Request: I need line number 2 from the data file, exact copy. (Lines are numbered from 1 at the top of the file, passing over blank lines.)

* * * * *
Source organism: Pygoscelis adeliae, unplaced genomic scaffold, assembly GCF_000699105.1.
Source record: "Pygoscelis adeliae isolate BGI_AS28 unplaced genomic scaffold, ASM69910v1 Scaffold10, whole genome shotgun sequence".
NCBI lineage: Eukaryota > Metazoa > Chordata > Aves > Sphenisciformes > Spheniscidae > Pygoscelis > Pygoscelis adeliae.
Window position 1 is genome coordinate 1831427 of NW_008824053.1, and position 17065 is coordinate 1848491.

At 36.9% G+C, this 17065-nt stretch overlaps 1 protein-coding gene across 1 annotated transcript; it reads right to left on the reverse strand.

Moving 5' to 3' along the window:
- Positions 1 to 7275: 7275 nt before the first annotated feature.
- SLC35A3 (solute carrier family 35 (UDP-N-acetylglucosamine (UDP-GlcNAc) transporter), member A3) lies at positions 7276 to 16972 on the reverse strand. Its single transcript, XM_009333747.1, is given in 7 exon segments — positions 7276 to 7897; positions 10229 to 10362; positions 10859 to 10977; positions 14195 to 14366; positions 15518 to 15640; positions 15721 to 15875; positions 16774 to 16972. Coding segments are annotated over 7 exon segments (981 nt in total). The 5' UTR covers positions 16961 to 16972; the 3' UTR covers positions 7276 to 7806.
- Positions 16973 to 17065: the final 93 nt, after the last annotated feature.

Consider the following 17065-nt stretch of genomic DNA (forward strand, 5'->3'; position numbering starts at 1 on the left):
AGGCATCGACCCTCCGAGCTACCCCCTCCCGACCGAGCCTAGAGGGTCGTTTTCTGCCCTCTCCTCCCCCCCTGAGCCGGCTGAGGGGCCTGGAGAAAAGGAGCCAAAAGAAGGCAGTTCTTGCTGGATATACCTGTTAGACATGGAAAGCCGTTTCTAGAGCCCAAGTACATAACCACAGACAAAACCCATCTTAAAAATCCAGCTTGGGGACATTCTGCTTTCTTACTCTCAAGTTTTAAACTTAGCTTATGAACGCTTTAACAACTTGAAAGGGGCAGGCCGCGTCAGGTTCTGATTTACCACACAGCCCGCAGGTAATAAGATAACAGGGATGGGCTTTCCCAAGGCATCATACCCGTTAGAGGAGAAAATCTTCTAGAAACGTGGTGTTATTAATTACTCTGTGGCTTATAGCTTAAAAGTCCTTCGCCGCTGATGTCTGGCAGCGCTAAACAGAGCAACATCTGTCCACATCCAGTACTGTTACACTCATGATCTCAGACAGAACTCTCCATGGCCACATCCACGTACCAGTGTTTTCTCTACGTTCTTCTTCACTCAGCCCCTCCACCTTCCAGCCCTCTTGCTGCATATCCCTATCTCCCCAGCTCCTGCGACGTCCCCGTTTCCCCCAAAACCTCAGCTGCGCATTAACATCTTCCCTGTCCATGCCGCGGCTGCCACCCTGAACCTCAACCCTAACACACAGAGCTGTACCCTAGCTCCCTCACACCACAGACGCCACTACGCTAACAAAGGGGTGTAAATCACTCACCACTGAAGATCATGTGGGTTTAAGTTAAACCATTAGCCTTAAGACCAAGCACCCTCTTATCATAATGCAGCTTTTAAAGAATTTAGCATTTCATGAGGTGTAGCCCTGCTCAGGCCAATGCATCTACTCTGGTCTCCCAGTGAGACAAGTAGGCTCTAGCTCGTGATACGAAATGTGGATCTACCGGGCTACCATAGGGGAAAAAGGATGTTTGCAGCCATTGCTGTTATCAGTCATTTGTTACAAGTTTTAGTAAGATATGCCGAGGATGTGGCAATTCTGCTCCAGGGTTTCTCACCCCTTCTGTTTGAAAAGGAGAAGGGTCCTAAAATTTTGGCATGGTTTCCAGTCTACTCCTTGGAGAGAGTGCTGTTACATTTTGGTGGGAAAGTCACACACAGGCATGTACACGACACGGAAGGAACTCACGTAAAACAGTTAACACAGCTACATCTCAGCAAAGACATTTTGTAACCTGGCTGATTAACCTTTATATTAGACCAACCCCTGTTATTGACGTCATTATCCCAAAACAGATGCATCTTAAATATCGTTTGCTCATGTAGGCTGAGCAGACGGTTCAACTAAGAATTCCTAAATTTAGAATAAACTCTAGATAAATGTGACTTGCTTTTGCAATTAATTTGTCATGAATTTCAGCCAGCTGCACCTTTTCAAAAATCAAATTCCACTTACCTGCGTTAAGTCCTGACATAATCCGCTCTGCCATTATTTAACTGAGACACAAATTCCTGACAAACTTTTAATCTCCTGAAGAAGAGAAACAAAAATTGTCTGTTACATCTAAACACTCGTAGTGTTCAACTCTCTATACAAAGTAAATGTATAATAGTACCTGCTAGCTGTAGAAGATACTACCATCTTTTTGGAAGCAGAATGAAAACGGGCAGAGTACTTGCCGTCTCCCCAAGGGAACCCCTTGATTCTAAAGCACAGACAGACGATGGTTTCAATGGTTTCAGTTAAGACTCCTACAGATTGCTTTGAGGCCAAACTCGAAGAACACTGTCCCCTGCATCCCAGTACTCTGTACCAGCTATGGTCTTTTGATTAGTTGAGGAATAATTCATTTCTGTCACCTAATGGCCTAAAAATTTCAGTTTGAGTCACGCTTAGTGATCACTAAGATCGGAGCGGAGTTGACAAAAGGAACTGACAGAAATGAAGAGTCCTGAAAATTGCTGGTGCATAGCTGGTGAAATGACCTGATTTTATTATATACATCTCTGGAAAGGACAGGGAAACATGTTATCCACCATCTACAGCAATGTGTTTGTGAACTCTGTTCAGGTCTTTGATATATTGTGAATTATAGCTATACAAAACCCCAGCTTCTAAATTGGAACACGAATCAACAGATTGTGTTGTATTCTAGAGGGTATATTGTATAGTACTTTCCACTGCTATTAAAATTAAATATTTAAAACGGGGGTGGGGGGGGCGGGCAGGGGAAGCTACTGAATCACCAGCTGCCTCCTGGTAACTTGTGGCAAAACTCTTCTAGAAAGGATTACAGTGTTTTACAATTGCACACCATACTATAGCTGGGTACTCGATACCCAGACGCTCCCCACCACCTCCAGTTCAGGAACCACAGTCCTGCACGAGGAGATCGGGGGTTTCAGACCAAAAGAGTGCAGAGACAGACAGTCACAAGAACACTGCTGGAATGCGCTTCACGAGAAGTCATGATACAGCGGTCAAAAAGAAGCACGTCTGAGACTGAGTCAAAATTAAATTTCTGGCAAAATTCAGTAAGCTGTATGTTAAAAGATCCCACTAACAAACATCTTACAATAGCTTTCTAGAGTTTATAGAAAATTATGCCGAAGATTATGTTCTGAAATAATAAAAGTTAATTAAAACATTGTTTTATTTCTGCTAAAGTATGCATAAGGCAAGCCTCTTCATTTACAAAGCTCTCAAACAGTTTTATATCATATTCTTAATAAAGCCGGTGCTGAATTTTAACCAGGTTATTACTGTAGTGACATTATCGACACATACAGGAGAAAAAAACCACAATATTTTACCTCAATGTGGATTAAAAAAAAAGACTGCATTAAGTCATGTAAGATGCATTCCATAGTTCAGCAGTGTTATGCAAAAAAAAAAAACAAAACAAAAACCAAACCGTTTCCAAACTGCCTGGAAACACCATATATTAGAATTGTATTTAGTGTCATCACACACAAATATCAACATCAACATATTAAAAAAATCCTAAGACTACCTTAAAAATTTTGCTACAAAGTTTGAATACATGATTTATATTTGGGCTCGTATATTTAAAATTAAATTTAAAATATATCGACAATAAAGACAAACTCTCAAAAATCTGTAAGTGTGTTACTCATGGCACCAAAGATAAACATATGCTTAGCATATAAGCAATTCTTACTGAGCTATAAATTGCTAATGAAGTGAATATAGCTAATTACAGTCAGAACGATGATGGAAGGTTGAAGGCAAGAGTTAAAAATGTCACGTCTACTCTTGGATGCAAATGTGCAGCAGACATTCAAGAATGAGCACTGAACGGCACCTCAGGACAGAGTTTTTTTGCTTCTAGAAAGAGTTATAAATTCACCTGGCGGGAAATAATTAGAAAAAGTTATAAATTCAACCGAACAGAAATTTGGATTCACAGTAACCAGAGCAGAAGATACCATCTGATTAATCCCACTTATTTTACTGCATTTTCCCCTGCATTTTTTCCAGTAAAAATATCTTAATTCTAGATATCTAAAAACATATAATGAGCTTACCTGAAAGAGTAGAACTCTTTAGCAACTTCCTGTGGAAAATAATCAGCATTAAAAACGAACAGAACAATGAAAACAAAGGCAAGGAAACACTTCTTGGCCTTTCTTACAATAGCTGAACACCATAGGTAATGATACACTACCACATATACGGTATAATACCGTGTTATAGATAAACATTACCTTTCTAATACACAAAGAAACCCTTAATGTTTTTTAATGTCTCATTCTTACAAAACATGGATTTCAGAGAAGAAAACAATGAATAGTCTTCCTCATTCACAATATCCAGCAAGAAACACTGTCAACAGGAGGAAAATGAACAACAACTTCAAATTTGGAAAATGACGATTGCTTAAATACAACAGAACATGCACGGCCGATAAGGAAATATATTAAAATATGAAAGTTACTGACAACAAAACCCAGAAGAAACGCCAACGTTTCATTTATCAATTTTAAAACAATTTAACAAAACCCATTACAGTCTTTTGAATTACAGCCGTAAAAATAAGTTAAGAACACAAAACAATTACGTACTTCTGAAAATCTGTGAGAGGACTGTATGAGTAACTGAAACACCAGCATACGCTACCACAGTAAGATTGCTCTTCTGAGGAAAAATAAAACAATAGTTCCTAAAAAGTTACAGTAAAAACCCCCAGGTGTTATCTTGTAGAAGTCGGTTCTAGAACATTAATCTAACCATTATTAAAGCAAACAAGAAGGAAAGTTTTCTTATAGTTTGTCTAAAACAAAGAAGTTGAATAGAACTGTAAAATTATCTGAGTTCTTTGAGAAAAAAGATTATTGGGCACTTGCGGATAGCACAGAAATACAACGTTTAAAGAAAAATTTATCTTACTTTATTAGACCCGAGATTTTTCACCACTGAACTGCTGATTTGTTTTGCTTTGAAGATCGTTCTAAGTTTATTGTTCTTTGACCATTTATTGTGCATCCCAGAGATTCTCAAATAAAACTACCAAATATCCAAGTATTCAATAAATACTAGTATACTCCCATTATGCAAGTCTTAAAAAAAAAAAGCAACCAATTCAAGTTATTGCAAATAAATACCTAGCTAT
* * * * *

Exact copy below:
Source record: "Pygoscelis adeliae isolate BGI_AS28 unplaced genomic scaffold, ASM69910v1 Scaffold10, whole genome shotgun sequence".